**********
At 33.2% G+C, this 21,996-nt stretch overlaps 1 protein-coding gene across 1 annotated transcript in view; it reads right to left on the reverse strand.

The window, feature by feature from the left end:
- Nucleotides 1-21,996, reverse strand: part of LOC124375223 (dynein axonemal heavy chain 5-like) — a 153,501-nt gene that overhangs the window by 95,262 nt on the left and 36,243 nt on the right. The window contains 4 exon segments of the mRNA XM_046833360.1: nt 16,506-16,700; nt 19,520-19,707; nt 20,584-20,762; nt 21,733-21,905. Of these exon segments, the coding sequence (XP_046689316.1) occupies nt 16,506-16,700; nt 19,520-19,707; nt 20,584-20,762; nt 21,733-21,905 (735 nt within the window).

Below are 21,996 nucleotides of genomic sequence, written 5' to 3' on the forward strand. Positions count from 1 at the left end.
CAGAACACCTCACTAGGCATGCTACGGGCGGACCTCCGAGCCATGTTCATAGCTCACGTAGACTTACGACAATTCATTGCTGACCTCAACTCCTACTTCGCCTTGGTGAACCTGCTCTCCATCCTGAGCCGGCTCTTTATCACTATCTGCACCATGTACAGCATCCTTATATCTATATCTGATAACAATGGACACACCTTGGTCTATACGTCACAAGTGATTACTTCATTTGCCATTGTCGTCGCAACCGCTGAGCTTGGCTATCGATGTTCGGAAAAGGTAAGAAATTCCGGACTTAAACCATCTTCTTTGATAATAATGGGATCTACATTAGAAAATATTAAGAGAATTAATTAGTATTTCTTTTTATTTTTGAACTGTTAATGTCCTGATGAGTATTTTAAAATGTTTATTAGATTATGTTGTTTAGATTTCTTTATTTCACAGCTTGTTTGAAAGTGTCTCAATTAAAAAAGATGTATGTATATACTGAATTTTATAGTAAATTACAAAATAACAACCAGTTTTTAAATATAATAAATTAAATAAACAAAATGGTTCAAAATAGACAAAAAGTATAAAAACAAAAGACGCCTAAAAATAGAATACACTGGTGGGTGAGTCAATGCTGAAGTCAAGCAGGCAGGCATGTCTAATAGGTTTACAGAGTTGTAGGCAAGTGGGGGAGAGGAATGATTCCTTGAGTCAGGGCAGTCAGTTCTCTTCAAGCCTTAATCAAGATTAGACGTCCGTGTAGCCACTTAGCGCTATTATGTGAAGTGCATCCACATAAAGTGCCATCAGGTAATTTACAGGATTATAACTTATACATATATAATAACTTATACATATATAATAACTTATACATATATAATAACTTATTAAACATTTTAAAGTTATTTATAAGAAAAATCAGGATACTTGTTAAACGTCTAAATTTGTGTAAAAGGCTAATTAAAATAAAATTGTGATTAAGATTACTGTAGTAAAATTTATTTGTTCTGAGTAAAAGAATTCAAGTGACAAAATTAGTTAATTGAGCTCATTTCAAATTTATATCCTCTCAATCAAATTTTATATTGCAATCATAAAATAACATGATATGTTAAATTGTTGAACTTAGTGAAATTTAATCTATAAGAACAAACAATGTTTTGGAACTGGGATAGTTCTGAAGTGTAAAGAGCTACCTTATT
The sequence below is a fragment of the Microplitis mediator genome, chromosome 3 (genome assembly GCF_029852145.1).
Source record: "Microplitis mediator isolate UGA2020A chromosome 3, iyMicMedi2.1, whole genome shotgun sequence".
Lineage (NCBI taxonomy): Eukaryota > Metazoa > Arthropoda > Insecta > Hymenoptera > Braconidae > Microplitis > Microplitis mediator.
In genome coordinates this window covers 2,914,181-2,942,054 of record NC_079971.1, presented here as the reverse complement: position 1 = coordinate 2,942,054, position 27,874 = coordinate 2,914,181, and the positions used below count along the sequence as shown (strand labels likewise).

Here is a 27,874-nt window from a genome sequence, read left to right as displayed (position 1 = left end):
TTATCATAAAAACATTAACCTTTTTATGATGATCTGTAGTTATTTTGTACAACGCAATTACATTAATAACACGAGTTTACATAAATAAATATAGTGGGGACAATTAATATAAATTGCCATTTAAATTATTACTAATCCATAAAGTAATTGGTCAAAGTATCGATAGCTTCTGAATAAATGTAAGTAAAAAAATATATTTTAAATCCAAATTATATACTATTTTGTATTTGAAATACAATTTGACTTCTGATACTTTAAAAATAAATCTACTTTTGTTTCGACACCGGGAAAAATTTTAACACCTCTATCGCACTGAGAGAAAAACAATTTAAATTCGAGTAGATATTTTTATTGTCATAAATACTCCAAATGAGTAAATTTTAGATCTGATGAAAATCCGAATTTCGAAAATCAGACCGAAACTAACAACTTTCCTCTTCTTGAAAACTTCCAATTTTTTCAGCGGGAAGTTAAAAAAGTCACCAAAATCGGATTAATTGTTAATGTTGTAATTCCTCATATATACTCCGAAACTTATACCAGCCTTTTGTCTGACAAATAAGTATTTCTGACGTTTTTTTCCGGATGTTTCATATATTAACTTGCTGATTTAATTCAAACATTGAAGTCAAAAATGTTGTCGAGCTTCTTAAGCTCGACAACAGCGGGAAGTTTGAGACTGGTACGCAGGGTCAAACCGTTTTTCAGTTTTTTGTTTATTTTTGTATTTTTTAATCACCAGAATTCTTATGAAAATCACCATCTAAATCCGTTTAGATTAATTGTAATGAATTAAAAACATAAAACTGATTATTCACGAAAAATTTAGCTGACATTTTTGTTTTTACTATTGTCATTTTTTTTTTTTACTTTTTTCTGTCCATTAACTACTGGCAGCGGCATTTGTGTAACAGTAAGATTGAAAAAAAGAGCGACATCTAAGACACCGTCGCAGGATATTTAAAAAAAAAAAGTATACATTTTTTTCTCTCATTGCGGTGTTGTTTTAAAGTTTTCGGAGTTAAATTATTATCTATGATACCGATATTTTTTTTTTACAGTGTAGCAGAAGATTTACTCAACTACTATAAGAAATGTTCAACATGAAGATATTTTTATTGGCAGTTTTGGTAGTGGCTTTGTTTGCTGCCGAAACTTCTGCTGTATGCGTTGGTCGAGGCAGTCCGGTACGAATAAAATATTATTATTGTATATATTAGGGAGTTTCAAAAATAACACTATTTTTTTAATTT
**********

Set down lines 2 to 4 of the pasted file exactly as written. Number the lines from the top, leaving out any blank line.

The window, feature by feature from the left end:
- Nucleotides 1-21,996, reverse strand: part of LOC124375223 (dynein axonemal heavy chain 5-like) — a 153,501-nt gene that overhangs the window by 95,262 nt on the left and 36,243 nt on the right. The window contains 4 exon segments of the mRNA XM_046833360.1: nt 16,506-16,700; nt 19,520-19,707; nt 20,584-20,762; nt 21,733-21,905. Of these exon segments, the coding sequence (XP_046689316.1) occupies nt 16,506-16,700; nt 19,520-19,707; nt 20,584-20,762; nt 21,733-21,905 (735 nt within the window).

Below are 21,996 nucleotides of genomic sequence, written 5' to 3' on the forward strand. Positions count from 1 at the left end.